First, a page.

Posted by:

16 Dec 2016

G'day Bob
I only have the Google mike on laptop and mobile phone, rarely used.Have a good rest of the day.

Posted by:

16 Dec 2016

Smart TV's were way less expensive than "dumb" TV's when we made our purchase.

We just never entered the wi-fi password on the TV set up, so it cannot connect to the internet ..... OR is there something I don't realize may happen?

I'll check back to see if Bob, or anyone else has commented as I value the info I get from this website.

Posted by:

Walt vdH
16 Dec 2016

In East Germany during the DDR Communist Regime, they had a saying, I'll try to translate. It concerned making jokes critical of the State, and were then arrested by the Stasi (Secret Police)

There are people who collect jokes.
Then, there are people who collect jokes and then tell those jokes.
And then, there are people, who collect the people who tell those jokes.

I see nothing to prevent the NSA from gathering this information under its, "Collect it ALL" proudly stated policy. Then, it can be used to make a person into, "An Enemy of the State" as the movie title says.

The present surveillance possibilities make the Gestapo and Big Brother look like 4th rate wannabe's. And remember, if you want to have a private conversation, close your cell phone in the microwave.

Posted by:

16 Dec 2016

Big Brother is Watching... and Listening

Posted by:

16 Dec 2016

Another point is that in this day of hacking all the Internet of Things you won't know who is listening. It might be be more that the company that manufactured it.

Posted by:

Robert A.
16 Dec 2016

You just gotta know that some perv working at, or associated with someone working at Nuance will start secretly recording and cataloging snippets of crude, vulgar, racist and otherwise obscene conversations and diatribes picked up by these toys, and then release the recordings to some hackers who will hack and reprogram the toys to drop scatological "f-bomb" laced utterances at random moments, while on store shelves or under the Christmas tree, resulting in a huge public outcry, and the manufacturer having to recall and destroy all these toys.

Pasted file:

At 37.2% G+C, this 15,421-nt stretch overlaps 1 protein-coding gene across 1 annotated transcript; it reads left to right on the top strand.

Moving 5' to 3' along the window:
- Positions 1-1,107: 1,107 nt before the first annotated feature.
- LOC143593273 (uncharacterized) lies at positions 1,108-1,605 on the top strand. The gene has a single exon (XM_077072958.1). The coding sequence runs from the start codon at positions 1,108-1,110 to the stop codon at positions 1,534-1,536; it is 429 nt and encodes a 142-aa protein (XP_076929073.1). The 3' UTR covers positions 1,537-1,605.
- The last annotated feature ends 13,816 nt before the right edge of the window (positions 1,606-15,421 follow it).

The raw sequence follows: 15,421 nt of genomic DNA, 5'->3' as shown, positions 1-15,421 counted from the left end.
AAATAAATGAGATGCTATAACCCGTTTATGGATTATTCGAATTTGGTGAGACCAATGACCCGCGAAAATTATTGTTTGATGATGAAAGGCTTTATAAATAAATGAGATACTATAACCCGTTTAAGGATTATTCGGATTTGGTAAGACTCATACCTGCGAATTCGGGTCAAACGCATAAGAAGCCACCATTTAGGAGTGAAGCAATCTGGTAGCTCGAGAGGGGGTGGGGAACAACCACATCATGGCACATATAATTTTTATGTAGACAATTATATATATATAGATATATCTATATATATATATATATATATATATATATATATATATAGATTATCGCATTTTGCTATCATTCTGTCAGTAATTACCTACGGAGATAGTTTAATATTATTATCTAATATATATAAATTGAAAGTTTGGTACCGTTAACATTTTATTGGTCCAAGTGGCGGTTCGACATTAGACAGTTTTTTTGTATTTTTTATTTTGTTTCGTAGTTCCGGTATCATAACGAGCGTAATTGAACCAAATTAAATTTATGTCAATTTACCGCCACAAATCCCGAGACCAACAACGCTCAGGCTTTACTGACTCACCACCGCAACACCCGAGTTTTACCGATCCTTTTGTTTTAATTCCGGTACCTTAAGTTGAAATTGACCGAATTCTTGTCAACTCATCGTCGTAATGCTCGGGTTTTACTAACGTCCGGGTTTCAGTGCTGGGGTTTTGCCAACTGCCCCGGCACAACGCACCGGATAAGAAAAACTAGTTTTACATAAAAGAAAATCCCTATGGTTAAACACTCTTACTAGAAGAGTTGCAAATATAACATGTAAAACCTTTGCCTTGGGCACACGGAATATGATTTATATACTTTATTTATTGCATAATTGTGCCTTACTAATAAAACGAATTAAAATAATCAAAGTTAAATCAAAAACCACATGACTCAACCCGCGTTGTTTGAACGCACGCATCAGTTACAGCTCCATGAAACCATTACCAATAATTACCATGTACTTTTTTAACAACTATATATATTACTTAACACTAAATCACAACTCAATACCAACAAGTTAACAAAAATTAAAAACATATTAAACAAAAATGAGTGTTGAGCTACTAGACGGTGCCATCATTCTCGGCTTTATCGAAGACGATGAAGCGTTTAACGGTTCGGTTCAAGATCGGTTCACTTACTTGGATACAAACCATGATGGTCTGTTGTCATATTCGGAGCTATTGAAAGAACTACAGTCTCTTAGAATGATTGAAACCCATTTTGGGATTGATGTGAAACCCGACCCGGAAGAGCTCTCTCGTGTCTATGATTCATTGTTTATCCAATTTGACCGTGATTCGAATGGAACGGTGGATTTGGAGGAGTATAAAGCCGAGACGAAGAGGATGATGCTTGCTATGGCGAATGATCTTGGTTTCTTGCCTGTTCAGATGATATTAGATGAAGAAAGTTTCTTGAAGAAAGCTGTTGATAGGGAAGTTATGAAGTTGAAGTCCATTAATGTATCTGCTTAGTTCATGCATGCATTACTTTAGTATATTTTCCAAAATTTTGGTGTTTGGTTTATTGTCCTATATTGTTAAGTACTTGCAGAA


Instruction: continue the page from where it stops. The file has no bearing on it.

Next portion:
The sad part is that it's likely some kids these days have worse vocabularies than the toys may develop.

Posted by:

18 Dec 2016

It's getting harder and harder to opt-out of these things. A cable company is advertising a remote you can talk to as a main reason to choose them over satellite. Even if you don't use the talking feature of this remote it still could record you just like a smart phone. Not only should people be concerned about the company that holds this information, a hacker could easily use such features to record or view you with these built-in mic's and cameras. A burglar with tech skills could use these smart devices to listen to see if anyone is home and to get a look at what there is to steal in a house. The NSA can also collect this information and it is actually illegal for a company to reveal that they have received a security letter from the NSA to collect information stored on users.

Posted by:

18 Dec 2016

Yes MikkieB, I remember party lines. When my folks moved the family from Chicago to the Ozarks in the late '50's, our phone # was 46j5 and we only answered when in rang 4 times.

Posted by:

18 Dec 2016

You can opt out or turn it off if you want. Ha Ha Ha.

This tech, if it is included with your device, can be turned off or on remotely. It can, if capable, transmit data over the power lines or Transmit to the local thief sitting in his car in your neighborhood or anyone else with basic tech knowledge and a want to do no good. Or those who would sacrifice one for the good of many.

But I'm not doing anything wrong you say. Maybe not but even the right you do is no persons or entities damn business but your own.

Posted by:

Bob Stromberg
19 Dec 2016

I know of no way to verify that any "mute" button or preference is actually working to turn off a microphone. For instance, on my "old-ish" laptop.

I can put a piece of tape over the webcam. But the mike? How do you effectively muffle the mike?

Posted by:

20 Dec 2016

I love my electronic gadgets, but I've not grown so lazy that I can't pick up my smart phone, which is protected by a VPN, to conduct an internet search. Our flat screen TV is "dumb", and if I ever buy a "smart" TV, a piece of black tape will cover the camera and microphone. Streaming is done by an external device.